Sunday, September 13, 2015

Narcissus Restoration Report - September 7, 2015

September 2, 2015 - Donald Curry (left) working on the No. 1 end
vestibule of the Narcissus. PWM image
Surprise! Donald Curry (left) and Bob Reich, caught
off guard by me in Town House Restoration Shop
at Seashore Trolley Museum. Donald has been a Trolley
Museum staff member since 1954 and has contributed
more volunteer hours during that time than paid hours
for sure. Bob Reich has been a long-time volunteer as well.
PWM image
From Donald Curry's Town House Restoration Shop Report on the Narcissus, dated September 7, 2015, for inclusion in Seashore Trolley Museum's newsletter, The Dispatch.

Portland-Lewiston Interurban 14, Narcissus, Laconia Car Co. 1912 (Fund 816A)--Let’s move on to a car that will spend  a lot longer in the Shop—The first job was to see just what we have in front of us—components, wood, hardware, and “red herrings”! (Things that turn out to have nothing to do with car 14.) The car has been worked on at various times with the most significant being 1996. During that time a number of the mahogany trim parts were varnished and since carefully accounted for (thanks Tom Hughes) and put into storage. New tongue and groove wainscot was milled, primed and likewise stored. Project Manager Phil Morse has brought groups of international students from nearby Thornton Academy in Saco to help check and confirm the inventory of parts and re-wrap them in saran wrap until we are ready to install them. Every part was named as to location and what it was. In some cases this took several educated guesses.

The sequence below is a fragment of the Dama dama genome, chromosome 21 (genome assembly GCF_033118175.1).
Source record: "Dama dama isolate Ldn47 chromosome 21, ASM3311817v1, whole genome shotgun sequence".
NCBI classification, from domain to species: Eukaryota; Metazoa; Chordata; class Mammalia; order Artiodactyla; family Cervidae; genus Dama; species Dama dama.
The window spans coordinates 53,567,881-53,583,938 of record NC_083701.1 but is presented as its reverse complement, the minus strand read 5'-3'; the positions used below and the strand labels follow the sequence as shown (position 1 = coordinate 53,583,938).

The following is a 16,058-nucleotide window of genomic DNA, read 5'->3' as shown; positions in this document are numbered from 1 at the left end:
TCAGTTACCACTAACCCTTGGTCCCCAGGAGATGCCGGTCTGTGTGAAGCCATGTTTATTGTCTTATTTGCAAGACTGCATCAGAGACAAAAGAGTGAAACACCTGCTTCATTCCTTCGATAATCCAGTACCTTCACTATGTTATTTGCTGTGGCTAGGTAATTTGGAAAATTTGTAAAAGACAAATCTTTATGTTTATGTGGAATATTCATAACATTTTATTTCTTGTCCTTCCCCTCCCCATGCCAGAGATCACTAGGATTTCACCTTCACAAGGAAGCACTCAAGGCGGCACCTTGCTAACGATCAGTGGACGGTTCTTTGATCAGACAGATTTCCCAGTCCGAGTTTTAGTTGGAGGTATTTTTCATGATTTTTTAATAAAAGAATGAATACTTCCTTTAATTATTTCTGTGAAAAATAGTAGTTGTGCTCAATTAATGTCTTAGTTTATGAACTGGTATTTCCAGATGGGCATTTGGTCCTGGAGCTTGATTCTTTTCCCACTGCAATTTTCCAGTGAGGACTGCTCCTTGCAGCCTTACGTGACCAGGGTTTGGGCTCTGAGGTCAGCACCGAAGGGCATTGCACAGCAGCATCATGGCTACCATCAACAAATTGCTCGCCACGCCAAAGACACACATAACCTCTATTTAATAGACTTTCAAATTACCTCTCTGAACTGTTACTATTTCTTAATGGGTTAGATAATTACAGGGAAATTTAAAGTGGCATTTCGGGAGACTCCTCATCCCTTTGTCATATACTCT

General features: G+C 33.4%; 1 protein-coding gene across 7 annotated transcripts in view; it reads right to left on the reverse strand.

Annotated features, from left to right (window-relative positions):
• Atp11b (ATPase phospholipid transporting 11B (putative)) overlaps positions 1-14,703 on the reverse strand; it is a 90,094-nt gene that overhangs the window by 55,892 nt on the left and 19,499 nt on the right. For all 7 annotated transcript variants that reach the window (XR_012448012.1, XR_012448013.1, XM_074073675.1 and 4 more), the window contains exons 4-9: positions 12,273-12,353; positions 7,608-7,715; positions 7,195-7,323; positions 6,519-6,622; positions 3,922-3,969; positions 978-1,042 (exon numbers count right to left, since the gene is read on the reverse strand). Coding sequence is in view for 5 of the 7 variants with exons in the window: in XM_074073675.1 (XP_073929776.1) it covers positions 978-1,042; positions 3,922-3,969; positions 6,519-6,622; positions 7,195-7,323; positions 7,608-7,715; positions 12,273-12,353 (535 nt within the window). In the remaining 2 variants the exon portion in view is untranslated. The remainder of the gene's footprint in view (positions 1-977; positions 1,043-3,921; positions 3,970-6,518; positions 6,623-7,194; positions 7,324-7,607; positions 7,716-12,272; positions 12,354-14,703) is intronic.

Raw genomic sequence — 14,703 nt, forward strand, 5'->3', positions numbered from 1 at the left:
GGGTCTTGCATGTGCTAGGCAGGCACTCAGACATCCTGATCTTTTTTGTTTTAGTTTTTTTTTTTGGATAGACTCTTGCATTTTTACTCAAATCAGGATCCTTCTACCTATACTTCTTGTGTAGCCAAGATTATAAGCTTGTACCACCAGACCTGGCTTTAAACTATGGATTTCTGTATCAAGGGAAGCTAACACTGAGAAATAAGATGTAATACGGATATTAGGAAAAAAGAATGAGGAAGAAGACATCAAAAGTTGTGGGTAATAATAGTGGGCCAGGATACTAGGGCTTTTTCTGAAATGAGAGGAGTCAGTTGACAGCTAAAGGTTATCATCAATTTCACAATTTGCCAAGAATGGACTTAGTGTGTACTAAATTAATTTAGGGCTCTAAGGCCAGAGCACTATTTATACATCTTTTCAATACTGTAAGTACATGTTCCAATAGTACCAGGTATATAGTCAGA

Five student volunteers from Thornton Academy's Residential Life Program.
Thornton Academy has approximately 160 international students from
22 different countries that attend middle school and high school within
a total school population of nearly 1,600. The students above are from
Vietnam, South Korea, China, and Ukraine. Four students are counting
original exterior poplar vertical sheathing from Narcissus that had
previously been repaired, sanded, and primed. One student in the
background is sandblasting square-headed bolts for Narcissus. PWM
Stained glass - The most striking components of 14 are the stained glass windows in the clerestory and big “eyebrows” over the side windows. Several years ago Tom Hughes did an excellent job of rebuilding the 26 arched clerestory sash frames, many using the original Santo Domingo mahogany[1]. Some work had been done on the stained glass itself but for various reasons it had come to a halt. But thanks to a serendipitous connection made by Phil Morse, right in his neighborhood, he found Sundancer Stained Glass Studio in Saco, Maine and its proprietor Deb Caron Plourde.  Immediately she identified with the project both from its beauty and craftsmanship as well as its historical value. Over the winter she sorted out frame-by-frame, the original glass that could be used and identified and purchased what would be needed to replace what was missing, this from who may have been the original manufacturer. At this point the glasswork in all 40 sashes is completed with the next step being the building and rebuilding of the big “eyebrow” frames. This will require finding the original type of Honduras (Santo Domingo) Mahogany about 2 in. thick to be assembled with the pieces remaining on the car. Fortunately most of the mahogany on the interior was intact when we got the car in 1969.